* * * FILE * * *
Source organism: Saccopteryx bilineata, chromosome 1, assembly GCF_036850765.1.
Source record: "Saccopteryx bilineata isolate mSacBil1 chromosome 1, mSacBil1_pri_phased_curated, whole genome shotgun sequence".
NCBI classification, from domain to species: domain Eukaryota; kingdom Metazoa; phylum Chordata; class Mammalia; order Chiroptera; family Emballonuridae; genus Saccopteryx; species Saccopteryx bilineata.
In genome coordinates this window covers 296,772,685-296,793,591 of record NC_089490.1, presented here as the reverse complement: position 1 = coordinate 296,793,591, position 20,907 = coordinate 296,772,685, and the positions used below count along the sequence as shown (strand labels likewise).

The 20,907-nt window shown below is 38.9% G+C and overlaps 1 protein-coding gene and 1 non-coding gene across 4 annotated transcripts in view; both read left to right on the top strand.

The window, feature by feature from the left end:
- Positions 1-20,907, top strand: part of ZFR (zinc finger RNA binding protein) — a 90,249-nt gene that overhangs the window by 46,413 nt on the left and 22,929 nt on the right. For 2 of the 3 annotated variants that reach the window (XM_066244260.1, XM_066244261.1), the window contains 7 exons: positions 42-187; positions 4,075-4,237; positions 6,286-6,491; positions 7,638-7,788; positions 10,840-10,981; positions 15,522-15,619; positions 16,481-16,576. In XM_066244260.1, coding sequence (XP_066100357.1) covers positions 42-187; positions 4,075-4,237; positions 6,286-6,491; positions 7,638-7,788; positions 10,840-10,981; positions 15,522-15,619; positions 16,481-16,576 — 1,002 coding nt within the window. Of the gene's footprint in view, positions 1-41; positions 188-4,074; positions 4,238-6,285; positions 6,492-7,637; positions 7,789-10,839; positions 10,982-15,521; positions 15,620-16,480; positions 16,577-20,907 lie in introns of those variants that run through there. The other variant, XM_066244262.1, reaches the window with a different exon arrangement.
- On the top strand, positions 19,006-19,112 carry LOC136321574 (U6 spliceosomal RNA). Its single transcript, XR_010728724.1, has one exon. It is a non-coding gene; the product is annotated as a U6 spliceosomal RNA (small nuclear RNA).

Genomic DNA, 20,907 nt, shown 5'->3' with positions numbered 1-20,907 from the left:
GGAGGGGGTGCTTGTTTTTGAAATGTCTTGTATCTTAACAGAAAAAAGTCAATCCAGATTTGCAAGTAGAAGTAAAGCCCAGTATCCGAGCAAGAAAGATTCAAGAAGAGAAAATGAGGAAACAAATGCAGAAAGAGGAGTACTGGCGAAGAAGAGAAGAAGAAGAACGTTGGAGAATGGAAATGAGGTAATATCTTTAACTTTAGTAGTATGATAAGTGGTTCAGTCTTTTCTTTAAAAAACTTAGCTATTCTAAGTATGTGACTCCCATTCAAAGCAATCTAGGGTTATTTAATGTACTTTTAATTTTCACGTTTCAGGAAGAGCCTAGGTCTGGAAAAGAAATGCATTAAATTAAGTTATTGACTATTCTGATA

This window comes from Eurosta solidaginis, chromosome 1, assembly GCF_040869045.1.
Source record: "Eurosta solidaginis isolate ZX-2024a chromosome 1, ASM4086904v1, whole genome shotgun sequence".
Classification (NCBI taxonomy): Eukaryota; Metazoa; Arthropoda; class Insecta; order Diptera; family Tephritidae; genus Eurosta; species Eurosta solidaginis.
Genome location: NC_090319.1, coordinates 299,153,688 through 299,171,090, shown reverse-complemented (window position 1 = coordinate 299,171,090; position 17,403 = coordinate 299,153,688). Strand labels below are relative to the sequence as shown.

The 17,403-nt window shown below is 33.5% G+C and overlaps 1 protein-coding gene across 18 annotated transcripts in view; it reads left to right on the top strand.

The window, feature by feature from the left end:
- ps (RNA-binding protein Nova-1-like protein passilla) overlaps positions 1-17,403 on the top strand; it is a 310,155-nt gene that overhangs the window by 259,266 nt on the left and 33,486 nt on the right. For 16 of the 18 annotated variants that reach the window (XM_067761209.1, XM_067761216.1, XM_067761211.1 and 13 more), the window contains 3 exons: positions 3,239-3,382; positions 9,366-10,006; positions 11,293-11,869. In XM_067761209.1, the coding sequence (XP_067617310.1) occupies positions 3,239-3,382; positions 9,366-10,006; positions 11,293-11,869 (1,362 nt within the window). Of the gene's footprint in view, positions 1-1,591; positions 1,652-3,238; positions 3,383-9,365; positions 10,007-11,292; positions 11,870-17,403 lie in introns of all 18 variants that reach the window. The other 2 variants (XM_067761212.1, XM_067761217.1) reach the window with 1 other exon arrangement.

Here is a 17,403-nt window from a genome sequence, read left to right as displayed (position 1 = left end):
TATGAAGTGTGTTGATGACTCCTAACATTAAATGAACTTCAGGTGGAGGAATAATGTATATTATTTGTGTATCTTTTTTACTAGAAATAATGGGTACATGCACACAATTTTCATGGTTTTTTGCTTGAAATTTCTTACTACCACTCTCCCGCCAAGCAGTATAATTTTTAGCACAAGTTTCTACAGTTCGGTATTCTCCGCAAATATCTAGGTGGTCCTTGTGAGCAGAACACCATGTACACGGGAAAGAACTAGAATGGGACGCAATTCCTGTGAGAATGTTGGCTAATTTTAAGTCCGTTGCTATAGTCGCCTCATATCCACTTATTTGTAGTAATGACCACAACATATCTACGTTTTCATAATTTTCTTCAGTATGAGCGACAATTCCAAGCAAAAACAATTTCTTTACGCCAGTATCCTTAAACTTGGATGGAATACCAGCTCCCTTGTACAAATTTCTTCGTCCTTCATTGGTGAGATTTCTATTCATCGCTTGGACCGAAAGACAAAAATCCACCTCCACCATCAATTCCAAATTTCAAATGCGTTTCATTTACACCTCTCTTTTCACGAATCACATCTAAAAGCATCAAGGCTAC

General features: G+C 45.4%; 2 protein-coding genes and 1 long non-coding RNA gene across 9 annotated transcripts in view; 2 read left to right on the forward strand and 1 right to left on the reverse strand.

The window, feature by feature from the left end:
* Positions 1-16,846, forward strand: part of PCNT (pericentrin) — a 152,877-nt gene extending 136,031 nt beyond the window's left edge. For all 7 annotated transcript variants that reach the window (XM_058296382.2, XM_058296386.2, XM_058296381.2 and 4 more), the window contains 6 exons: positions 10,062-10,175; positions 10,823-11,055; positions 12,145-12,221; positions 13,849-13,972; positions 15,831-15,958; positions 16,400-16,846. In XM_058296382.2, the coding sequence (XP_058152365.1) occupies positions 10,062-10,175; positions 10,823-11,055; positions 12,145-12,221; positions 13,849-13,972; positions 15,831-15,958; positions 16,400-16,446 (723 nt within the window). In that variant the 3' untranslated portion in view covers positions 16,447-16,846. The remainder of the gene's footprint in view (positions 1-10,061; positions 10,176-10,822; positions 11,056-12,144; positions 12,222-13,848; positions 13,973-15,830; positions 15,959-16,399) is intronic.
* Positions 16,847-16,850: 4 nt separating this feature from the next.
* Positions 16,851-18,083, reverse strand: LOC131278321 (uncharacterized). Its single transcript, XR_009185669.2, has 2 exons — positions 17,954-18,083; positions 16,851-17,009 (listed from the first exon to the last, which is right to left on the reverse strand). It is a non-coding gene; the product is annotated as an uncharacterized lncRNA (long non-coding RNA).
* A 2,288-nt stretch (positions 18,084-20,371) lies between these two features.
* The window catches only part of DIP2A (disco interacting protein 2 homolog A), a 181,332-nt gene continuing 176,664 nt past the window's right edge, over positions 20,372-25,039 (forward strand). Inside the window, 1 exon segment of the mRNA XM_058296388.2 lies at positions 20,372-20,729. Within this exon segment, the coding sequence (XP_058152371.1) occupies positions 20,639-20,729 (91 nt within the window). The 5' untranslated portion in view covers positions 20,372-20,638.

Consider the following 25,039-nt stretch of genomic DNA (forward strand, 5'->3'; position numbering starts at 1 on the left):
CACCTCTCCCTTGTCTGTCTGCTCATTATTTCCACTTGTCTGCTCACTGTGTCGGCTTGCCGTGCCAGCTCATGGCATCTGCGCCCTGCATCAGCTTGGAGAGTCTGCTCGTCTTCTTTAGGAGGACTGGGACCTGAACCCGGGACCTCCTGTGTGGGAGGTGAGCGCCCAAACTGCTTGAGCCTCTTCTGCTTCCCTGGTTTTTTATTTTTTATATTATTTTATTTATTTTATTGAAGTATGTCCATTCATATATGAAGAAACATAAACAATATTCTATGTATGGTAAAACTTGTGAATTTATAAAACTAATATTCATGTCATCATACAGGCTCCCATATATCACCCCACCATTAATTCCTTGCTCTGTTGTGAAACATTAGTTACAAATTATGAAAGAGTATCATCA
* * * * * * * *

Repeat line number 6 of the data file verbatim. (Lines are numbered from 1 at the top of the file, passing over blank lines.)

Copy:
The window, feature by feature from the left end: